(2) whether the injunction will maintain the status quo or change it,
(3) whether plaintiffs' injury is really irreparable absent an injunction,
(4) whether plaintiffs have an adequate remedy at law,
(5) the degree of hardship to defendant, and
(6) whether the equities are in plaintiffs' favor.
See Royal Crown Bottling Co. v. Royal Crown Cola Co., 358 F. Supp. 290, 294 (D.Colo.1972); Lundgren v. Clayton, 619 F.2d 61 (10th Cir. 1980).
The factors will be addressed in the order listed above.
1. Probability that the plaintiffs will prevail on the merits.
The merits of this controversy are complex. A final determination on the merits will be a close call; final disposition will require harmonization of many regulations, statutes, and policies and procedures. The merits of the case, and especially difficult or doubtful questions of law and fact, need not be decided when considering whether to grant a preliminary injunction. Royal Crown Bottling Co. v. Royal Crown Cola Co., 358 F. Supp. 290, 295 (D.Colo.1972). For purposes of this Motion, the Court need only facially address the substantive arguments of the parties, to assess the probability that plaintiffs will prevail. While we need not fully assess the merits at this time, and while defendants may indeed ultimately prevail, we believe that plaintiffs have met their burden of establishing a reasonable probability of success on the merits.
*80 Defendants' actions are reviewable to determine whether procedural requirements were met, and are reviewable under the arbitrary and capricious standard. 5 U.S.C. § 706. Plaintiffs claim that procedural requirements were not met in this case. When it made the challenged changes in the RTC Participation Agreement, OCHAMPUS concededly did not comply with APA rulemaking requirements, and the APA requirements may well have been applicable. See 5 U.S.C. § 553 et seq. Exceptions to or exemptions from APA requirements must be narrowly construed. See Vigil v. Andrus, 667 F.2d 931, 937 (10th Cir.1982). Both a federal statute and CHAMPUS regulations require that changes be promulgated through publication in the Federal Register. 10 U.S.C. § 1079(c); 32 C.F.R. § 199.4(a). While the defendants did publish the fact that changes were impending, they did not publish certain specifics until October 1985 five months after critical dates for determining the new rates, March of 1984 through February of 1985, had passed. Meaningful response by interested parties was thereby precluded. The regulations arguably will have a significant effect (see, ¶ II.3, below), and are therefore likely substantive and not merely interpretive. As such, rulemaking procedures may well have been required. See, Brown Exp., Inc. v. United States, 607 F.2d 695 (5th Cir. 1979).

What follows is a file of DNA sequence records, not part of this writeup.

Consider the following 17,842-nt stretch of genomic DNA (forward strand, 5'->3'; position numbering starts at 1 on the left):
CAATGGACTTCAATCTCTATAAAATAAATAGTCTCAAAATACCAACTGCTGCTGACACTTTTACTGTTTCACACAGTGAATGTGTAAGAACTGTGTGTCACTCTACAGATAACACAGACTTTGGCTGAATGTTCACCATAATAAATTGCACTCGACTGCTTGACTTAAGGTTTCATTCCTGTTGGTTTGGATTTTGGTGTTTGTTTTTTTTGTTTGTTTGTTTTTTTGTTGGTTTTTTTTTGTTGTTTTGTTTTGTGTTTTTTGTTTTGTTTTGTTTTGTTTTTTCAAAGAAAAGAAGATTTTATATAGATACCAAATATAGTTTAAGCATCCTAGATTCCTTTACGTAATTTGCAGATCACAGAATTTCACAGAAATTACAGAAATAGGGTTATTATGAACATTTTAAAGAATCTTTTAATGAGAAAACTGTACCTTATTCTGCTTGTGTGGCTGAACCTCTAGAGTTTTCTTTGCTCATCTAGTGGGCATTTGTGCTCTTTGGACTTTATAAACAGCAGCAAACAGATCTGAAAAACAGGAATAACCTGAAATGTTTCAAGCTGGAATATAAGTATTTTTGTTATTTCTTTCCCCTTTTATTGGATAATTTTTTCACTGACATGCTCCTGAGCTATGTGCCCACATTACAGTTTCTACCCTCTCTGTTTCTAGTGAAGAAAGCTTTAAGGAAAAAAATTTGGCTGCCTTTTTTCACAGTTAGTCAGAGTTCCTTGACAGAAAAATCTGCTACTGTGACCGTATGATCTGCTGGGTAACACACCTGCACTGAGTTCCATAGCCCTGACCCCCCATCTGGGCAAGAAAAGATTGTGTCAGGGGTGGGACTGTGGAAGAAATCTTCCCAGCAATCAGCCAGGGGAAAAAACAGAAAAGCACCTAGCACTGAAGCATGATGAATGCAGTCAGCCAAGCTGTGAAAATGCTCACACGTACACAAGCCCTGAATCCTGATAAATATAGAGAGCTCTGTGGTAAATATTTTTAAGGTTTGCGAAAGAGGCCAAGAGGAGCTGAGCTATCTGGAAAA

Plaintiffs also allege that the changes to become effective July 1 are inconsistent with CHAMPUS statutes and regulations, and were adopted without proper consideration of the advice of numerous experts. They assert that the changes are therefore arbitrary and capricious.
For example, Defendants evidently did not consult with the Secretary of Health and Human Services and the other "administering secretaries" with regard to the terms and conditions of the Participation Agreement because defendants contend the Participation Agreement does not constitute a regulation but rather is simply a contract. Since the terms and conditions of the Participation Agreement constitute an agency statement of general applicability designed to implement or prescribe law and policy relating to the CHAMPUS program, such terms and conditions may constitute "rules" or regulations within the meaning of 5 U.S.C. § 551(4). In an arguably very similar context, the Courts have required Medicare to reimburse providers consistent with the Medicare statute, Medicare regulations, and practice and policy notwithstanding the fact that reimbursement methods were a matter of negotiation and the subject of an agreement. See, Saint Mary of Nazareth Hospital Center v. Schweiker, 718 F.2d 459 (D.C.Cir.1983); Vista Hill Foundation, Inc. v. Heckler, 767 F.2d 556 (9th Cir.1985).